"He was like Forrest Gump, but he was a genius of his time," Halpern said.
Or maybe you concentrate on his work directing and shaping some of the greatest comedic minds of the past few decades, including John and Jim Belushi, Ramis, Joe Flaherty, Gilda Radner, Dan Aykroyd, Bill and Brian Doyle-Murray, Candy, Shelley Long, George Wendt, Martin Short, Eugene Levy, Dave Thomas, Tim Meadows and Farley. Or you detail his drug-fueled benders with John Belushi and the despair he felt when Belushi (and then Candy and then Farley) died. Or you chronicle his multiple suicide attempts and institutionalizations. Or you focus on his teaching, which many found inspirational while many others found him mean and/or intimidating.
"You don't know what story to tell: the story of a teacher, the story of a guru, the story of an actor, the story of a crazy man," said David Pasquesi, an iO and Second City veteran who also co-starred with Close in Remains Theatre's "The Chicago Conspiracy Trial." "All of them are true."
So what Griggs did in his book and Halpern did in her script (which she made available for reading; the "Guru" producers declined to do the same with their screenplay) was to show Close from the point of view of a younger confidant. Tim Kazurinsky, who worked with Close at Second City as a performer and who was in the "Saturday Night Live" cast when Close was brought in to help with the show, said he read versions of both scripts, and neither one presented Close unfiltered.
"Really 'Guru' is about Del and his baby sitter guy, and Charna's is about Del and the baby sitter gal," Kazurinsky said. "It's not the Del Close story. It's the Del Close and his baby sitters story."
Yet, Pasquesi said, "I think some device like that is necessary because there's just too much. There's just so much. It's unbelievable unless it's in the context of how other people view him."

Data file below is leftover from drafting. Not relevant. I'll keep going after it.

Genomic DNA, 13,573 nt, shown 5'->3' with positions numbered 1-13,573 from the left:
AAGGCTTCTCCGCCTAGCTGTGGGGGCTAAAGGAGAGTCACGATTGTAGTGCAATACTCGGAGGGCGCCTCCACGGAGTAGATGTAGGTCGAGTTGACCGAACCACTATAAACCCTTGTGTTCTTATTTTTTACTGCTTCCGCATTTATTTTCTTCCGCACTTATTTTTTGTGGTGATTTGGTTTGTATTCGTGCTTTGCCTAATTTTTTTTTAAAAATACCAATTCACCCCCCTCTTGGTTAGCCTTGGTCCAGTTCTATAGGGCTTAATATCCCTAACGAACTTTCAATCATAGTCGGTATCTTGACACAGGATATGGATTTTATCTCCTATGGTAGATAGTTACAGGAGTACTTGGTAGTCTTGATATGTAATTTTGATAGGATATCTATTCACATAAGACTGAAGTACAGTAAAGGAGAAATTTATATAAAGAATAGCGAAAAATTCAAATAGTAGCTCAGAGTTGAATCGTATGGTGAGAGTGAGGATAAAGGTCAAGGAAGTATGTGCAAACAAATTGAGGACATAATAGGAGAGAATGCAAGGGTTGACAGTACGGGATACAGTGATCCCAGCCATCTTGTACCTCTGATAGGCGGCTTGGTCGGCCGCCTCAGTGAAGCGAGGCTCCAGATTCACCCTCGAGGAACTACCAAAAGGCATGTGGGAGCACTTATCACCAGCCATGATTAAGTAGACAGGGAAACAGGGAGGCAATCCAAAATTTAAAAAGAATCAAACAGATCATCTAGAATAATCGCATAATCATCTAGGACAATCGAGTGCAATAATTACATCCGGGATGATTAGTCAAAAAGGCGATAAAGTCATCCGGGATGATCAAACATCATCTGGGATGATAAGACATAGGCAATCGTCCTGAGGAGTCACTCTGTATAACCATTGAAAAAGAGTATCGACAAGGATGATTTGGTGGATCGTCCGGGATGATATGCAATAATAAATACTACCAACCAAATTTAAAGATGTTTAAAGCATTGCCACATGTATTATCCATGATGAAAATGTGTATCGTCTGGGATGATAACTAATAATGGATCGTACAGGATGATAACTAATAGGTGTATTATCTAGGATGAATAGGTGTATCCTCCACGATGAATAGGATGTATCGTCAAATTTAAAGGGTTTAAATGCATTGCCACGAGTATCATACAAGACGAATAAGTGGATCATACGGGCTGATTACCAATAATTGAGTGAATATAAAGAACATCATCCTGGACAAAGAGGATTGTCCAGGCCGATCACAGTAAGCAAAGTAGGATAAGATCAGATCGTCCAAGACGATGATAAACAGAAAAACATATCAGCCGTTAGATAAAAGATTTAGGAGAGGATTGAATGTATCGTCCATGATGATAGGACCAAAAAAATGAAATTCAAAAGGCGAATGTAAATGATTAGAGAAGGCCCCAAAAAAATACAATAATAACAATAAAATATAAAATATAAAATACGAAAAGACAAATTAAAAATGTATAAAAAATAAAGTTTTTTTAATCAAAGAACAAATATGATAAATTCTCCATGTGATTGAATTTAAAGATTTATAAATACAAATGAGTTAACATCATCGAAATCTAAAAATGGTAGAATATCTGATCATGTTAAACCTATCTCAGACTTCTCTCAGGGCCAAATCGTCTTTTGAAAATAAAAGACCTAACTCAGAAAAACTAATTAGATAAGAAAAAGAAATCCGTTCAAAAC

Relating what a friend said to him once, Pasquesi added, ruefully: "The problem is there are six people who are interested in the story about Del, and five of them will tell you how you did it wrong. He's not known, so the story itself is a rough sell."
Still, Thomas said, the "Guru" script is much improved, which is why she's back on board. "Del Close changed my life," she said. "I always thought there was a movie there. (For) people who don't know Del, it was a challenge to tell who Del was to set up the story enough so you could feel comfortable. It was an interesting problem, and we resolved it, and people will walk away from this thinking: That is a teacher. That is what a teacher does."
Diane Alexander said she thinks the biggest obstacle to getting a Close movie made has been "trying to keep it small. I think a lot of people look at it and think you have to make it into a much bigger movie. ... Betty came in and saw the possibilities and the parameters of a smaller, more emotional movie."
As for whether Halpern's script is a factor in whether "Guru" comes together, Andrew Alexander said, "Not at all."
But Halpern acknowledged concern over the dueling scripts.
"I don't know if people are going to want to do two projects," she said. "I want the real story told, the story of someone who knew the man for 19 years."
Kazurinsky declared himself Switzerland in this battle, saying, "May the fastest one into production win."
With "Guru," the moment of truth may be fast approaching.
"I think in the next two weeks we'll know," Diane Alexander said late last week. "Either it will be that house on the corner that doesn't sell, or the energy will carry it through."